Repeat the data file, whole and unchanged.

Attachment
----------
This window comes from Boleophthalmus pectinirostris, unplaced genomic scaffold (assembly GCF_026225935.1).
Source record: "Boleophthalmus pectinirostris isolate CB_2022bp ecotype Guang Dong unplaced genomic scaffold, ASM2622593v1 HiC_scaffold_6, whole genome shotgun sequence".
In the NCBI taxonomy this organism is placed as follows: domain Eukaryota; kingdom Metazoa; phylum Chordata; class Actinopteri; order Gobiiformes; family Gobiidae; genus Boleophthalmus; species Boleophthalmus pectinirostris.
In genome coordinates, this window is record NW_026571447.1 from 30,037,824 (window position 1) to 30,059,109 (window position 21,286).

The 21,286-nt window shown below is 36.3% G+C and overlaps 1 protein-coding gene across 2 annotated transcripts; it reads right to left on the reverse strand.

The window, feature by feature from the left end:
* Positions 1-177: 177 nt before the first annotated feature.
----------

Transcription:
This window comes from Boleophthalmus pectinirostris, unplaced genomic scaffold (assembly GCF_026225935.1).
Source record: "Boleophthalmus pectinirostris isolate CB_2022bp ecotype Guang Dong unplaced genomic scaffold, ASM2622593v1 HiC_scaffold_6, whole genome shotgun sequence".
In the NCBI taxonomy this organism is placed as follows: domain Eukaryota; kingdom Metazoa; phylum Chordata; class Actinopteri; order Gobiiformes; family Gobiidae; genus Boleophthalmus; species Boleophthalmus pectinirostris.
In genome coordinates, this window is record NW_026571447.1 from 30,037,824 (window position 1) to 30,059,109 (window position 21,286).

The 21,286-nt window shown below is 36.3% G+C and overlaps 1 protein-coding gene across 2 annotated transcripts; it reads right to left on the reverse strand.

The window, feature by feature from the left end:
* Positions 1-177: 177 nt before the first annotated feature.